Associate general practitionersBMJ 1997; 315 doi: https://doi.org/10.1136/bmj.315.7102.2 (Published 26 July 1997) Cite this as: BMJ 1997;315:S2-7102
- Laura Marshall, general practitioner
No paperwork, life in a rural idyll, up to 17 weeks off each year, and a reasonable income-too good to be true? Laura Marshall discusses the associate general practitioner scheme
The associate scheme was one positive development which came out of the controversial changes of the 1990 GP contract. It acknowledged that singlehanded practitioners in isolated areas were having difficulty in finding and affording locum cover for study leave and holidays. It also acknowledged that being on call for 24 hours a day, seven days a week for 52 weeks a year was not a satisfactory situation in the present day NHS. Advertisements for associate general practitioners are ever present in the BMJ and the rewards seem generous. So what is life really like for these associates?
The associate scheme allows the deployment of an extra doctor between two singlehanded principals, primarily in rural areas of Britain. Most of the posts are in the highlands and islands of Scotland, though there are a frew posts in the inner cities. The scheme thus allows three doctors to work for two thirds of the year each. Though this sounds comfortable, most associates work for practices where on call cover by a general practitioners' cooperative is not possible because of the isolation and distances involved: the associate and the two principals still each have a continuous on call commitment for 34 weeks of the year.
Flexible time off
The remaining 17 weeks is taken as study leave and holiday. How this time off is arranged is flexible. Some practices will decide to work in one week blocks, in which up to six weeks of on call are matched by similarly long periods of leave. Others work a system where each doctor has a few days off each week, with increasing flexibility around holiday periods.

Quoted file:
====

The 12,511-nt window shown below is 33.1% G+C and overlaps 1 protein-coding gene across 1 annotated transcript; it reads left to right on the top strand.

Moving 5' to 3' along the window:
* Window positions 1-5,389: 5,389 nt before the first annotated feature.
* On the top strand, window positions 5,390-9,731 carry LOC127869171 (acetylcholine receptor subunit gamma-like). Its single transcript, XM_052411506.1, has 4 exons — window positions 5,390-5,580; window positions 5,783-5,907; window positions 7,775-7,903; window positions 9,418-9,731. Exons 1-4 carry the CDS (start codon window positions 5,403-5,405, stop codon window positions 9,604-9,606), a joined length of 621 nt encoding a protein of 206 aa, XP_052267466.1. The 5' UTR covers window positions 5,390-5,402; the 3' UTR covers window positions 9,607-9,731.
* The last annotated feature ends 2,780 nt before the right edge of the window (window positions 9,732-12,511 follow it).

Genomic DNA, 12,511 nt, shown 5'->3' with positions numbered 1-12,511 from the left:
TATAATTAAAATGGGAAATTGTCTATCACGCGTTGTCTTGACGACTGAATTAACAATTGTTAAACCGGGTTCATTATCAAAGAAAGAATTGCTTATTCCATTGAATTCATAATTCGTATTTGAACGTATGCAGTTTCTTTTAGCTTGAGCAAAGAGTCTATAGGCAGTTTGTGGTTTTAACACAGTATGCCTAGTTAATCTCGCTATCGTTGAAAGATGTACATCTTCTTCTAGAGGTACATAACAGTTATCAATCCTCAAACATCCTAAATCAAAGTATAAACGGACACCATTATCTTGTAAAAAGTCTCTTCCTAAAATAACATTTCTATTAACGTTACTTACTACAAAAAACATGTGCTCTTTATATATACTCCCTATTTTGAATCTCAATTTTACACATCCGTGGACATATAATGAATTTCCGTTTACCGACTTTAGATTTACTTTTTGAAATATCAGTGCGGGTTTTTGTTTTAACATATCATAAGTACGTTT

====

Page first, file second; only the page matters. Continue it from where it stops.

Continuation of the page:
Associate general practitioners are employed by the principals, but their salary is reimbursed by the local health board. The salary itself comes under the registrars section of the Statements of Fees and Allowances (“the red book”). This entitles associates to a car allowance, the postgraduate education allowance, reimbursement of a proportion of medical defence insurance, removal expenses, the distant islands allowance (for those eligible), and up to four annual increments in basic pay. Associates are not eligible for seniority payments or out of hours money. The scheme was originally aimed at doctors who had just completed their vocational training and were keen to experience rural isolated practice before committing themselves to a full time partnership. It was also thought that GPs nearing retirement in a busy partnership might wish to experience a rural practice for their last few working years.
Advantages and disadvantages of taking an associate post
Chance to experience practice before making a long term commitment
Less practice management, and an emphasis on clinical skills
Flexible arrangements to coincide with child care, partners, and other work
Maintenance of superannuation contributions
Paid study leave and postgraduate education
Lower status-associates are paid like registrars and are often perceived as being senior registrars, not qualified GPs
Seniority payments-these are payable on the basis of one year for two years worked and then only after the associate has become a principal on a health board's list
Out of hours-the rural associate GP is on call for 112 hours a week if full time and yet is not eligible for out of hours money
The position is salaried-under schedule E, not schedule D- so there are no self employment tax advantages
Housing-an associate working between two practices that are widely separated may require two houses, which can mean frequent moves, though there are additional subsistence payments if this is the case
Rural practice has its own benefits and challenges. The natural environment is a positive part of this, as is knowledge of a small community and involvement in its activities. The challenge lies in the necessity of seeing and managing everything from first response at a road traffic accident to removing a fish hook from a child's finger. Rural practice is often something that doctors would like to experience-but could not imagine committing themselves to-without a trial run. The associate scheme allows doctors to gain the initial experience which may lead to a career in rural medicine.